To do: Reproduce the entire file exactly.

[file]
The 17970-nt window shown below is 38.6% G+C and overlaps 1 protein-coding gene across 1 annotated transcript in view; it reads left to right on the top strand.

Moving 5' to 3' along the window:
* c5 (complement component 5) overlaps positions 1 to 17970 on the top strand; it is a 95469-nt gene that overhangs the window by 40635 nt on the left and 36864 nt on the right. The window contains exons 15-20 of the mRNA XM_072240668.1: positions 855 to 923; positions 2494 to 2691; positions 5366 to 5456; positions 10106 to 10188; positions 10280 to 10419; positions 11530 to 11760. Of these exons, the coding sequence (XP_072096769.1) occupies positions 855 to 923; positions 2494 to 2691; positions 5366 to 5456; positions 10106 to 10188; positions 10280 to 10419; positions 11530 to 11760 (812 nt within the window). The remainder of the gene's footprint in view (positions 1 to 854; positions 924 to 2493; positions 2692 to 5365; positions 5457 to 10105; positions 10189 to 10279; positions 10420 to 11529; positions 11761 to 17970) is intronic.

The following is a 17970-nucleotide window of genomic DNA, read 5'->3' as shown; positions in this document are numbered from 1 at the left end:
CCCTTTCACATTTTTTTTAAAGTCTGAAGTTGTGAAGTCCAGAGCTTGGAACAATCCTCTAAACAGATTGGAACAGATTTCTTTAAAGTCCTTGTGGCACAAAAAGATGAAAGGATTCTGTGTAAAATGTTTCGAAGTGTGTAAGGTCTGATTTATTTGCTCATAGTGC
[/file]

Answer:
The 17970-nt window shown below is 38.6% G+C and overlaps 1 protein-coding gene across 1 annotated transcript in view; it reads left to right on the top strand.

Moving 5' to 3' along the window:
* c5 (complement component 5) overlaps positions 1 to 17970 on the top strand; it is a 95469-nt gene that overhangs the window by 40635 nt on the left and 36864 nt on the right. The window contains exons 15-20 of the mRNA XM_072240668.1: positions 855 to 923; positions 2494 to 2691; positions 5366 to 5456; positions 10106 to 10188; positions 10280 to 10419; positions 11530 to 11760. Of these exons, the coding sequence (XP_072096769.1) occupies positions 855 to 923; positions 2494 to 2691; positions 5366 to 5456; positions 10106 to 10188; positions 10280 to 10419; positions 11530 to 11760 (812 nt within the window). The remainder of the gene's footprint in view (positions 1 to 854; positions 924 to 2493; positions 2692 to 5365; positions 5457 to 10105; positions 10189 to 10279; positions 10420 to 11529; positions 11761 to 17970) is intronic.

The following is a 17970-nucleotide window of genomic DNA, read 5'->3' as shown; positions in this document are numbered from 1 at the left end:
CCCTTTCACATTTTTTTTAAAGTCTGAAGTTGTGAAGTCCAGAGCTTGGAACAATCCTCTAAACAGATTGGAACAGATTTCTTTAAAGTCCTTGTGGCACAAAAAGATGAAAGGATTCTGTGTAAAATGTTTCGAAGTGTGTAAGGTCTGATTTATTTGCTCATAGTGC